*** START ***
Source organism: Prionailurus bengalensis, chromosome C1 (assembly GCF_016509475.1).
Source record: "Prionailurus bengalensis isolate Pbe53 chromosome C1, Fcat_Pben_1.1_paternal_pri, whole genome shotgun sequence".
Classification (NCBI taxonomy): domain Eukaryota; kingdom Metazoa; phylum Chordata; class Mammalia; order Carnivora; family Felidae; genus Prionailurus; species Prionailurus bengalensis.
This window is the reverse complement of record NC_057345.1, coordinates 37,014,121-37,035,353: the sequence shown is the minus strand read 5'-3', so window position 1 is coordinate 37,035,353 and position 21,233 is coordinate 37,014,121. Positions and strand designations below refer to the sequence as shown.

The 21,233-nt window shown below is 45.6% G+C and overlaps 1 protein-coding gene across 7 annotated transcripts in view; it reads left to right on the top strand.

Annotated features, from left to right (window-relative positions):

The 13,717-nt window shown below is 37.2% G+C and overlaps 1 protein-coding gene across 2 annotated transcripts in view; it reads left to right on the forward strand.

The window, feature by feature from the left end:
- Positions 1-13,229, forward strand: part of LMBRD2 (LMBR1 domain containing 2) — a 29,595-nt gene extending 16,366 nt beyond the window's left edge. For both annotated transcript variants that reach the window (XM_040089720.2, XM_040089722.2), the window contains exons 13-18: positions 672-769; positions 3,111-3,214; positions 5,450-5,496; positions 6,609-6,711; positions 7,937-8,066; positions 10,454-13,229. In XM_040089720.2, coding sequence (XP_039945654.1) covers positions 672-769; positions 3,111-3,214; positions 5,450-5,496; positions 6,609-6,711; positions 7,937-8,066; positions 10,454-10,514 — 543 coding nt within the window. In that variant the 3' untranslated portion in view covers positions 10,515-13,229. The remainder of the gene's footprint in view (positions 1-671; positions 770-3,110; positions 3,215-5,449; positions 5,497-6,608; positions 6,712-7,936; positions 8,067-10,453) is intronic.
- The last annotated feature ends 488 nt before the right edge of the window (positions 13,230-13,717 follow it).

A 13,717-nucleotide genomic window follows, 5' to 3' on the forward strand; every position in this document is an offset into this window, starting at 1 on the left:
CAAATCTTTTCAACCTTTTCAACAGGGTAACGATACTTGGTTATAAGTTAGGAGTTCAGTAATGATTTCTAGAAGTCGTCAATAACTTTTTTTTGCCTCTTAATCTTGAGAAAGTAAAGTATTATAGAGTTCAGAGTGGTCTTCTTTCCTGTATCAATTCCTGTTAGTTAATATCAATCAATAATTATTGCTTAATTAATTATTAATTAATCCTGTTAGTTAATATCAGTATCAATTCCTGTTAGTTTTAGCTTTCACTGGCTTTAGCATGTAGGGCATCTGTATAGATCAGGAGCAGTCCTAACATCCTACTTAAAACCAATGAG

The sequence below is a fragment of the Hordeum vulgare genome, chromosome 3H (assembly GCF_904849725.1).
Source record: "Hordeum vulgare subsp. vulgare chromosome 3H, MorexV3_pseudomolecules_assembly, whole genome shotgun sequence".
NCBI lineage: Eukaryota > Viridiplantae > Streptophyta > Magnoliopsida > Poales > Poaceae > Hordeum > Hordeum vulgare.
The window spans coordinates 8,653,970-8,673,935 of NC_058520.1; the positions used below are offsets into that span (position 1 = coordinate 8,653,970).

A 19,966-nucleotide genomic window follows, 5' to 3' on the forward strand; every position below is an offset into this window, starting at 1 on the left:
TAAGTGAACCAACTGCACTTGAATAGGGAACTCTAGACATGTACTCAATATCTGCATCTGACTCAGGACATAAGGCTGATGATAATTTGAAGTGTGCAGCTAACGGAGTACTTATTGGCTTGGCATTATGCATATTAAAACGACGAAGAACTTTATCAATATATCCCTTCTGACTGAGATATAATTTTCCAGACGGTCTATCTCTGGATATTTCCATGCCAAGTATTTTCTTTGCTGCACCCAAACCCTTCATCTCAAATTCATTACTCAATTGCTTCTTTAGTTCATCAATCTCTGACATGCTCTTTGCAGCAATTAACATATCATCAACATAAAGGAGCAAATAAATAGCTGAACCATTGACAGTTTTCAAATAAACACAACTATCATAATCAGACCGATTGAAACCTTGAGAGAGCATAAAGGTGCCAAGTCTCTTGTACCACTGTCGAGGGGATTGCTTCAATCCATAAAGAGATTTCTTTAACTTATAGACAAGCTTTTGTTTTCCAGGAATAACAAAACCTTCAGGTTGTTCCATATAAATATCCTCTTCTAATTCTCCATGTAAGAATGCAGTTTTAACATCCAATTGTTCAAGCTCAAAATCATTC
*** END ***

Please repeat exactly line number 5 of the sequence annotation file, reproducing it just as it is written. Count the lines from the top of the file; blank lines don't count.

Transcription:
The 21,233-nt window shown below is 45.6% G+C and overlaps 1 protein-coding gene across 7 annotated transcripts in view; it reads left to right on the top strand.